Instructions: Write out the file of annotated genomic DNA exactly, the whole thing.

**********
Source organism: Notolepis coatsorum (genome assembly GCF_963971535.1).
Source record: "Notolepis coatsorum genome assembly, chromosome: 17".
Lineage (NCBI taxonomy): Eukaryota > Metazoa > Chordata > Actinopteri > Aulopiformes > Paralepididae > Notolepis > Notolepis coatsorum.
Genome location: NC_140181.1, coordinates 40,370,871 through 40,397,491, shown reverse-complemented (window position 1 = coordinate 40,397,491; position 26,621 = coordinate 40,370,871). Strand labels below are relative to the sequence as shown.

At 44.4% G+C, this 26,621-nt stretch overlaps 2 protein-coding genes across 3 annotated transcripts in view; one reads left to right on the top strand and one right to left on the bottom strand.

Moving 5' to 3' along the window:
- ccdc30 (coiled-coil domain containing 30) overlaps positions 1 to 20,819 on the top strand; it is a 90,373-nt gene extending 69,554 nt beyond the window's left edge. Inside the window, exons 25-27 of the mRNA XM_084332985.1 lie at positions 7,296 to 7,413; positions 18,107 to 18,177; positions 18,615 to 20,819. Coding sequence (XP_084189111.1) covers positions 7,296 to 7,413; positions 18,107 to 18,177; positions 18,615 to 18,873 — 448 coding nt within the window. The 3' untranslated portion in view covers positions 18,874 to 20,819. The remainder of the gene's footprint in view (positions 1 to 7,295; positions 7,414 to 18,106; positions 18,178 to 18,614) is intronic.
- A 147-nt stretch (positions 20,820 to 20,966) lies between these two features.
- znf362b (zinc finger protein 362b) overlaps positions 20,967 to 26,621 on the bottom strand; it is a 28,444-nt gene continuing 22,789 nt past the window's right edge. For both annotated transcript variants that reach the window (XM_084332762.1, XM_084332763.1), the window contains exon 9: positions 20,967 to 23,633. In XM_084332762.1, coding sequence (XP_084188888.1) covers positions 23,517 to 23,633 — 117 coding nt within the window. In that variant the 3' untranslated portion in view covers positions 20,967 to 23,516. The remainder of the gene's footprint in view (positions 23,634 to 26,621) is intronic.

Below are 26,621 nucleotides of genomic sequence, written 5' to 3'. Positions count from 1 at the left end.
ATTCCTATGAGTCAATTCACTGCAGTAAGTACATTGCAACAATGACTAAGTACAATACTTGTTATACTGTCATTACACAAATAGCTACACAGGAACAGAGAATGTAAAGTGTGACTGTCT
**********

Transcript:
Source organism: Notolepis coatsorum (genome assembly GCF_963971535.1).
Source record: "Notolepis coatsorum genome assembly, chromosome: 17".
Lineage (NCBI taxonomy): Eukaryota > Metazoa > Chordata > Actinopteri > Aulopiformes > Paralepididae > Notolepis > Notolepis coatsorum.
Genome location: NC_140181.1, coordinates 40,370,871 through 40,397,491, shown reverse-complemented (window position 1 = coordinate 40,397,491; position 26,621 = coordinate 40,370,871). Strand labels below are relative to the sequence as shown.

At 44.4% G+C, this 26,621-nt stretch overlaps 2 protein-coding genes across 3 annotated transcripts in view; one reads left to right on the top strand and one right to left on the bottom strand.

Moving 5' to 3' along the window:
- ccdc30 (coiled-coil domain containing 30) overlaps positions 1 to 20,819 on the top strand; it is a 90,373-nt gene extending 69,554 nt beyond the window's left edge. Inside the window, exons 25-27 of the mRNA XM_084332985.1 lie at positions 7,296 to 7,413; positions 18,107 to 18,177; positions 18,615 to 20,819. Coding sequence (XP_084189111.1) covers positions 7,296 to 7,413; positions 18,107 to 18,177; positions 18,615 to 18,873 — 448 coding nt within the window. The 3' untranslated portion in view covers positions 18,874 to 20,819. The remainder of the gene's footprint in view (positions 1 to 7,295; positions 7,414 to 18,106; positions 18,178 to 18,614) is intronic.
- A 147-nt stretch (positions 20,820 to 20,966) lies between these two features.
- znf362b (zinc finger protein 362b) overlaps positions 20,967 to 26,621 on the bottom strand; it is a 28,444-nt gene continuing 22,789 nt past the window's right edge. For both annotated transcript variants that reach the window (XM_084332762.1, XM_084332763.1), the window contains exon 9: positions 20,967 to 23,633. In XM_084332762.1, coding sequence (XP_084188888.1) covers positions 23,517 to 23,633 — 117 coding nt within the window. In that variant the 3' untranslated portion in view covers positions 20,967 to 23,516. The remainder of the gene's footprint in view (positions 23,634 to 26,621) is intronic.

Below are 26,621 nucleotides of genomic sequence, written 5' to 3'. Positions count from 1 at the left end.
ATTCCTATGAGTCAATTCACTGCAGTAAGTACATTGCAACAATGACTAAGTACAATACTTGTTATACTGTCATTACACAAATAGCTACACAGGAACAGAGAATGTAAAGTGTGACTGTCT